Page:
Here’s the latest illustration I’ve completed, commissioned by my good friend Paul Kimball; who once again asked me to do a fantasy portrait of his beautiful wife Linda (Linda, as you may already know, is the Spanish word for “pretty”).
Ever the hardcore Star Trek fan, Paul now wanted to see Linda as a Starfleet captain, sitting on that iconic (but not ergonomic!) chair at the helm of the USS Enterprise. As an addition, and following on the gag we’d started with the previous Star Trek commission, Paul wanted me to add Winnie Pooh next to Linda, as if he was playing the part of Spock –no telling how effective it would be to substitute a Vulcan science officer with a toy bear, but who am I to judge?
When Paul first requested the piece I was still finishing other things so I put it aside. But then as I was finally coming around to begin the ‘pre-production’ process, Paul casually mentioned she wanted to surprise Linda with it as a birthday present –which was due in little more than a week. Gulp!
Tight deadlines are never fun, but at least they give you a much needed mental focus so you don’t get distracted (much) with other things. I began scouring the internet in search of good reference photos of Kirk sitting on the captain’s chair, and after a lot of consideration I arrived at a good composition.
I sent my first sketches to Paul, and one of the first problems we hit was Pooh. My first idea was to have him make the famous Vulcan hand salute (a bit of creative licensing, since he doesn’t really have any fingers) but Paul wasn’t too happy with it. He suggested we had the bear simply standing next to Linda, so I proceeded to make the changes.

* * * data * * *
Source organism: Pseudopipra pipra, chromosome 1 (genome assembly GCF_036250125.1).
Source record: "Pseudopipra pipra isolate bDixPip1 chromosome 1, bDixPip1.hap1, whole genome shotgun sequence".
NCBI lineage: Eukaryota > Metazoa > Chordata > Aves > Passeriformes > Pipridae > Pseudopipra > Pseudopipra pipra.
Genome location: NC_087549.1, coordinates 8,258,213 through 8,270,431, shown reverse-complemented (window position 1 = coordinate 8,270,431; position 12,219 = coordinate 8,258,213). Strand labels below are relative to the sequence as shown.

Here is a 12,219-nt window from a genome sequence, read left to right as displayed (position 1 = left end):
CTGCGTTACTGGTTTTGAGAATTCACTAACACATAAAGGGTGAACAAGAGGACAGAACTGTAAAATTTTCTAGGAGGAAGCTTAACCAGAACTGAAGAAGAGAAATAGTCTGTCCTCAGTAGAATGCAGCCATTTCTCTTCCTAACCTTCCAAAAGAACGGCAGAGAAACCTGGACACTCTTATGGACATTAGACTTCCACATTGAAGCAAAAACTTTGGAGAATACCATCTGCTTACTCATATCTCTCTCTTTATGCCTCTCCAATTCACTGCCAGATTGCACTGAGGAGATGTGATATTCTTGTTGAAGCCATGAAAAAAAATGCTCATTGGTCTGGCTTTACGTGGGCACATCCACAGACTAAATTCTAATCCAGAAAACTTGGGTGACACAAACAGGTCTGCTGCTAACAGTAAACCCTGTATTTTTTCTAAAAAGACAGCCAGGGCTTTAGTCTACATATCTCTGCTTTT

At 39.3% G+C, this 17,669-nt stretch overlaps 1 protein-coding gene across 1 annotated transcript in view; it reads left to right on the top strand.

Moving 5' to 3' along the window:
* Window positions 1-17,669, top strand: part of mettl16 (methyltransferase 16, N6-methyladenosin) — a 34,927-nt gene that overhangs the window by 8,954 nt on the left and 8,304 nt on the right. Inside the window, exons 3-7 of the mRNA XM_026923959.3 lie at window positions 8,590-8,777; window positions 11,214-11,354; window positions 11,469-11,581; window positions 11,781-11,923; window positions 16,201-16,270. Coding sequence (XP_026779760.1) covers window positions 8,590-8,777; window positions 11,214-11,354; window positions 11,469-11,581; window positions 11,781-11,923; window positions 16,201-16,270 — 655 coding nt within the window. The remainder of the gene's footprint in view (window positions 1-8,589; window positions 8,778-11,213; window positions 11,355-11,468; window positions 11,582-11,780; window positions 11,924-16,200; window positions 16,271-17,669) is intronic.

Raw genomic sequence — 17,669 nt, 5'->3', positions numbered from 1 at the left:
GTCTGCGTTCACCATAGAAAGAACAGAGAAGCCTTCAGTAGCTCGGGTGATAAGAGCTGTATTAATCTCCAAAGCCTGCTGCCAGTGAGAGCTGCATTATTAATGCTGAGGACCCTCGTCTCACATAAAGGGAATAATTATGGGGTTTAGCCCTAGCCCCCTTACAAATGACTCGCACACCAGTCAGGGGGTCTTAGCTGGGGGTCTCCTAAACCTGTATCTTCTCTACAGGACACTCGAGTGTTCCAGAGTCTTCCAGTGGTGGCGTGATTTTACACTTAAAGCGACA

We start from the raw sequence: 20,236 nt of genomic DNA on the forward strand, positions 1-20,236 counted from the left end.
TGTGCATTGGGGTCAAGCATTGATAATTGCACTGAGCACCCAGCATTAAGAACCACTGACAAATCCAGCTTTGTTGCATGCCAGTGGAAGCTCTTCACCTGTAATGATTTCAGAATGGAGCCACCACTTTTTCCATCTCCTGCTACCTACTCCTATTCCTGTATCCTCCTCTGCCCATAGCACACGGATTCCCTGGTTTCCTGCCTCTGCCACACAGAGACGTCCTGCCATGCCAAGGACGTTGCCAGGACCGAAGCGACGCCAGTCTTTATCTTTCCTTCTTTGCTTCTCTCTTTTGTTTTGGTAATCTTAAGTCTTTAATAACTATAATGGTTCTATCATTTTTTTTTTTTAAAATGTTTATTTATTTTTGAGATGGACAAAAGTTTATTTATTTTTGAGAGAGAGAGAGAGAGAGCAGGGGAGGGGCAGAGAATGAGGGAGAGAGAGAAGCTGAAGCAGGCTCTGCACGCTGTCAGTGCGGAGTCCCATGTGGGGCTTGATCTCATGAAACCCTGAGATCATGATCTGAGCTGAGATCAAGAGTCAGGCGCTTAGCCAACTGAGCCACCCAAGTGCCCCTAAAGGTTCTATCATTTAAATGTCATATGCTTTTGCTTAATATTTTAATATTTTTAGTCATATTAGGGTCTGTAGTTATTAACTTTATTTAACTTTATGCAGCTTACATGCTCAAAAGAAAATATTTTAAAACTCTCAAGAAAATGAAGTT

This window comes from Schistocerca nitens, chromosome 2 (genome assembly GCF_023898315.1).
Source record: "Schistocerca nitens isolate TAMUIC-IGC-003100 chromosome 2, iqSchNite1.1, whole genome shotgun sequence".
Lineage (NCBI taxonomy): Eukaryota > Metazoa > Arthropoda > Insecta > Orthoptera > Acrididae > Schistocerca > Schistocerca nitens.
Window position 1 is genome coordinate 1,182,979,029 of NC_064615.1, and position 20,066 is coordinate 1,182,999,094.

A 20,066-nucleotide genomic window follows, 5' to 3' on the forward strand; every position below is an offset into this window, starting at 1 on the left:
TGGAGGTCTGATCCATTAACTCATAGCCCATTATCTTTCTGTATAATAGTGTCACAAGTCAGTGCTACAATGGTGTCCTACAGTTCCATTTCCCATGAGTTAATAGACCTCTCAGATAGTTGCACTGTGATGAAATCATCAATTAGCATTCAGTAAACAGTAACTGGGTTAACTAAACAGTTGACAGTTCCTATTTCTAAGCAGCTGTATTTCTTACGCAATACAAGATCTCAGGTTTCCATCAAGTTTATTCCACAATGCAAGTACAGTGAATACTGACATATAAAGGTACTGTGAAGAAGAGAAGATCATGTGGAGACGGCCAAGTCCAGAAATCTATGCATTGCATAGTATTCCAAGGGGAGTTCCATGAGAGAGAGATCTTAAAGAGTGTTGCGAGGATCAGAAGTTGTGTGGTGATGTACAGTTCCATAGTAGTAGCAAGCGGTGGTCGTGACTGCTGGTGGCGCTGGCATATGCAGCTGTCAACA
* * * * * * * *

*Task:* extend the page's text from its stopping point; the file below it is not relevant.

Still, Paul had issues with poor Winnie. He didn’t like the ‘evil’ stare produced by him having the typical Vulcan eyebrows, and he also didn’t like how the bear looked as if he was standing on his toes. I explained to him the ‘tippy-toe’ was a decision I made in order to circumvent the fact that Pooh is just to darn short! Had I left him standing normally, I fear the arm of the chair would be covering his head.
I tried another approach, but Paul flat out rejected because it felt… awkward (LOL)
In the end, Paul decided to take out the bear and focus solely on Linda instead. I welcomed the directorial decision because it meant less work for me, and my chances to finishing the piece on time increased exponentially.
Due to the short time, I decided to ‘play it safe’ with this one: No ‘synthetic paint brushes’ or experimenting with new techniques; stick with what you know, divide the work into sections to make it easy for masking purposes, and do it fast! If anything, one thing I chose to experiment with was with giving the background a slight “out of focus” blur, to give the illusion that the camera is only focusing on Linda in the foreground. This is a technique I see a lot of digital artists use to give an interest sense of realism to their work –even if it is not photorealistic.
But even without the focus, I spared no expenses with the details in the background! I even added letters to the brass plaque next to the elevator doors, and if you look carefully you can almost read the text, which I extracted from other reference material:
I sent the final image to Paul, and after asking just a few tiny corrections it was all done and ready to be shown to Captain Linda 🙂
Remember that you too can boldly go where no man and woman have gone before, by leaving a comment or sending me an email [absurdbydesign(at)gmail(dot)com] if you’re interested in an artistic commission.